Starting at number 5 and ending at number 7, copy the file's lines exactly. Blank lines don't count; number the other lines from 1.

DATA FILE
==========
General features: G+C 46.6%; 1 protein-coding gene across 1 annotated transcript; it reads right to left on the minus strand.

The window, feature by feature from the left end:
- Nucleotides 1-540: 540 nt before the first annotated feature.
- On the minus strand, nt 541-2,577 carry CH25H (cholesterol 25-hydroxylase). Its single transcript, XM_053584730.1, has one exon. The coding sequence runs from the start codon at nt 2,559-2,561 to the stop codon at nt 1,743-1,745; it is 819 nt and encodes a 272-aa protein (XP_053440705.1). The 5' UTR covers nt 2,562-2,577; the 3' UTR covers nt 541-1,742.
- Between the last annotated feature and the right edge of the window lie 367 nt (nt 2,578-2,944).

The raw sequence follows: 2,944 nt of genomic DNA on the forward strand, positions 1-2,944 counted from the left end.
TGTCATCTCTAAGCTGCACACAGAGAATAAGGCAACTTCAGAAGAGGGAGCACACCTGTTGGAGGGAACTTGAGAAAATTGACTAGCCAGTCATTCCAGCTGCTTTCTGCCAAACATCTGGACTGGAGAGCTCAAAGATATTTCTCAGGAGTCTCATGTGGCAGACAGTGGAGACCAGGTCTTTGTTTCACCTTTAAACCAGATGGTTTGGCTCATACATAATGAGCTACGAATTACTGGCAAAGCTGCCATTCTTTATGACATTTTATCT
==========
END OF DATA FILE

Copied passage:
- Between the last annotated feature and the right edge of the window lie 367 nt (nt 2,578-2,944).

The raw sequence follows: 2,944 nt of genomic DNA on the forward strand, positions 1-2,944 counted from the left end.
TGTCATCTCTAAGCTGCACACAGAGAATAAGGCAACTTCAGAAGAGGGAGCACACCTGTTGGAGGGAACTTGAGAAAATTGACTAGCCAGTCATTCCAGCTGCTTTCTGCCAAACATCTGGACTGGAGAGCTCAAAGATATTTCTCAGGAGTCTCATGTGGCAGACAGTGGAGACCAGGTCTTTGTTTCACCTTTAAACCAGATGGTTTGGCTCATACATAATGAGCTACGAATTACTGGCAAAGCTGCCATTCTTTATGACATTTTATCT